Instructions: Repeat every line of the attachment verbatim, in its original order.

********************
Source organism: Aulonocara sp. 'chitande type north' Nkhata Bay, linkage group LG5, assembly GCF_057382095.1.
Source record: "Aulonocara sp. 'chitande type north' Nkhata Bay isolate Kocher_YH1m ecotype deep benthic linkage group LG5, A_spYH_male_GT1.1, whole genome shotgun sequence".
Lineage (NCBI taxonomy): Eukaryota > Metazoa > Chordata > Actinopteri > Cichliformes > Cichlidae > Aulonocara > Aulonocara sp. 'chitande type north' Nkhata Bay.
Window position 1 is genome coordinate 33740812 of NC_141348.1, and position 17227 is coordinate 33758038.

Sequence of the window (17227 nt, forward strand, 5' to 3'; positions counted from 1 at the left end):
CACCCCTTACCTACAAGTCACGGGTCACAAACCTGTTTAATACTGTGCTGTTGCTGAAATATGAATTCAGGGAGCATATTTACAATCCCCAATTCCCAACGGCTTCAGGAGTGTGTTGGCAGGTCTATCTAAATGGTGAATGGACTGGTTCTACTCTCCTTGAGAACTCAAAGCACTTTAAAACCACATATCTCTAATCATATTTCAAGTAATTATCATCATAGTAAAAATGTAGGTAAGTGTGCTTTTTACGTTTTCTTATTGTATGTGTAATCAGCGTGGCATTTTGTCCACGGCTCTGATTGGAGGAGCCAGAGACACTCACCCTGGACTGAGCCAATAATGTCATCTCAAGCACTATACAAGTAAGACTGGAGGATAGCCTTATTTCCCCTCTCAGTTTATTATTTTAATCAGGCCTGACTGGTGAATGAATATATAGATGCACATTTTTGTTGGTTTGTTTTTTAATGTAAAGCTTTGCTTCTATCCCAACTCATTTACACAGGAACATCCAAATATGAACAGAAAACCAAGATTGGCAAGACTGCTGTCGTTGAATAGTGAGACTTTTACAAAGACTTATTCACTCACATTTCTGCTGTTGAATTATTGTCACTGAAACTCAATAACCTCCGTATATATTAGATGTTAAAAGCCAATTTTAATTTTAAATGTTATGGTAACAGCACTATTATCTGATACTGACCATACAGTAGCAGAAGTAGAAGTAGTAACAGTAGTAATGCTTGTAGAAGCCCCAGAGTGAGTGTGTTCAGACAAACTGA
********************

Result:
Source organism: Aulonocara sp. 'chitande type north' Nkhata Bay, linkage group LG5, assembly GCF_057382095.1.
Source record: "Aulonocara sp. 'chitande type north' Nkhata Bay isolate Kocher_YH1m ecotype deep benthic linkage group LG5, A_spYH_male_GT1.1, whole genome shotgun sequence".
Lineage (NCBI taxonomy): Eukaryota > Metazoa > Chordata > Actinopteri > Cichliformes > Cichlidae > Aulonocara > Aulonocara sp. 'chitande type north' Nkhata Bay.
Window position 1 is genome coordinate 33740812 of NC_141348.1, and position 17227 is coordinate 33758038.

Sequence of the window (17227 nt, forward strand, 5' to 3'; positions counted from 1 at the left end):
CACCCCTTACCTACAAGTCACGGGTCACAAACCTGTTTAATACTGTGCTGTTGCTGAAATATGAATTCAGGGAGCATATTTACAATCCCCAATTCCCAACGGCTTCAGGAGTGTGTTGGCAGGTCTATCTAAATGGTGAATGGACTGGTTCTACTCTCCTTGAGAACTCAAAGCACTTTAAAACCACATATCTCTAATCATATTTCAAGTAATTATCATCATAGTAAAAATGTAGGTAAGTGTGCTTTTTACGTTTTCTTATTGTATGTGTAATCAGCGTGGCATTTTGTCCACGGCTCTGATTGGAGGAGCCAGAGACACTCACCCTGGACTGAGCCAATAATGTCATCTCAAGCACTATACAAGTAAGACTGGAGGATAGCCTTATTTCCCCTCTCAGTTTATTATTTTAATCAGGCCTGACTGGTGAATGAATATATAGATGCACATTTTTGTTGGTTTGTTTTTTAATGTAAAGCTTTGCTTCTATCCCAACTCATTTACACAGGAACATCCAAATATGAACAGAAAACCAAGATTGGCAAGACTGCTGTCGTTGAATAGTGAGACTTTTACAAAGACTTATTCACTCACATTTCTGCTGTTGAATTATTGTCACTGAAACTCAATAACCTCCGTATATATTAGATGTTAAAAGCCAATTTTAATTTTAAATGTTATGGTAACAGCACTATTATCTGATACTGACCATACAGTAGCAGAAGTAGAAGTAGTAACAGTAGTAATGCTTGTAGAAGCCCCAGAGTGAGTGTGTTCAGACAAACTGA